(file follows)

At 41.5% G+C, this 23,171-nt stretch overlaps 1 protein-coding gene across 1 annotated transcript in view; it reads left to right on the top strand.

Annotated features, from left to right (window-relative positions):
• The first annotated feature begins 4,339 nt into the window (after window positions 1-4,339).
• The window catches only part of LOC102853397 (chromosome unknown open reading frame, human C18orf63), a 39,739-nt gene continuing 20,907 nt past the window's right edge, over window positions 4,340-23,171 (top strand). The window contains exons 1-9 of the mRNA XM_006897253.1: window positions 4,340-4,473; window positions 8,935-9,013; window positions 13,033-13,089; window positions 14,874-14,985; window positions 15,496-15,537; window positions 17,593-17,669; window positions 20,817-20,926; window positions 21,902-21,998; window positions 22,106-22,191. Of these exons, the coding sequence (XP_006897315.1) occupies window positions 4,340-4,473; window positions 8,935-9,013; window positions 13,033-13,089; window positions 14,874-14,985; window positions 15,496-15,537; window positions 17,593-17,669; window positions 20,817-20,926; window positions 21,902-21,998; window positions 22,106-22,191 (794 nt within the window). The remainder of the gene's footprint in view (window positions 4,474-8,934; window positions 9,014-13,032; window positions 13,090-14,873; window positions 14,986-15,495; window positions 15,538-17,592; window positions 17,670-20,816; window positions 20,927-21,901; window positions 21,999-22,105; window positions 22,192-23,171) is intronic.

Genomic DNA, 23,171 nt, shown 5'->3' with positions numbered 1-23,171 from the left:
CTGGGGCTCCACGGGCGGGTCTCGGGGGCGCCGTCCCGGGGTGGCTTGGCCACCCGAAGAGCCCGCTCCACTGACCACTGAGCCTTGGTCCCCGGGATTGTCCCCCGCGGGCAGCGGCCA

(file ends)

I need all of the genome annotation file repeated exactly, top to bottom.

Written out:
At 41.5% G+C, this 23,171-nt stretch overlaps 1 protein-coding gene across 1 annotated transcript in view; it reads left to right on the top strand.

Annotated features, from left to right (window-relative positions):
• The first annotated feature begins 4,339 nt into the window (after window positions 1-4,339).
• The window catches only part of LOC102853397 (chromosome unknown open reading frame, human C18orf63), a 39,739-nt gene continuing 20,907 nt past the window's right edge, over window positions 4,340-23,171 (top strand). The window contains exons 1-9 of the mRNA XM_006897253.1: window positions 4,340-4,473; window positions 8,935-9,013; window positions 13,033-13,089; window positions 14,874-14,985; window positions 15,496-15,537; window positions 17,593-17,669; window positions 20,817-20,926; window positions 21,902-21,998; window positions 22,106-22,191. Of these exons, the coding sequence (XP_006897315.1) occupies window positions 4,340-4,473; window positions 8,935-9,013; window positions 13,033-13,089; window positions 14,874-14,985; window positions 15,496-15,537; window positions 17,593-17,669; window positions 20,817-20,926; window positions 21,902-21,998; window positions 22,106-22,191 (794 nt within the window). The remainder of the gene's footprint in view (window positions 4,474-8,934; window positions 9,014-13,032; window positions 13,090-14,873; window positions 14,986-15,495; window positions 15,538-17,592; window positions 17,670-20,816; window positions 20,927-21,901; window positions 21,999-22,105; window positions 22,192-23,171) is intronic.

Genomic DNA, 23,171 nt, shown 5'->3' with positions numbered 1-23,171 from the left:
CTGGGGCTCCACGGGCGGGTCTCGGGGGCGCCGTCCCGGGGTGGCTTGGCCACCCGAAGAGCCCGCTCCACTGACCACTGAGCCTTGGTCCCCGGGATTGTCCCCCGCGGGCAGCGGCCA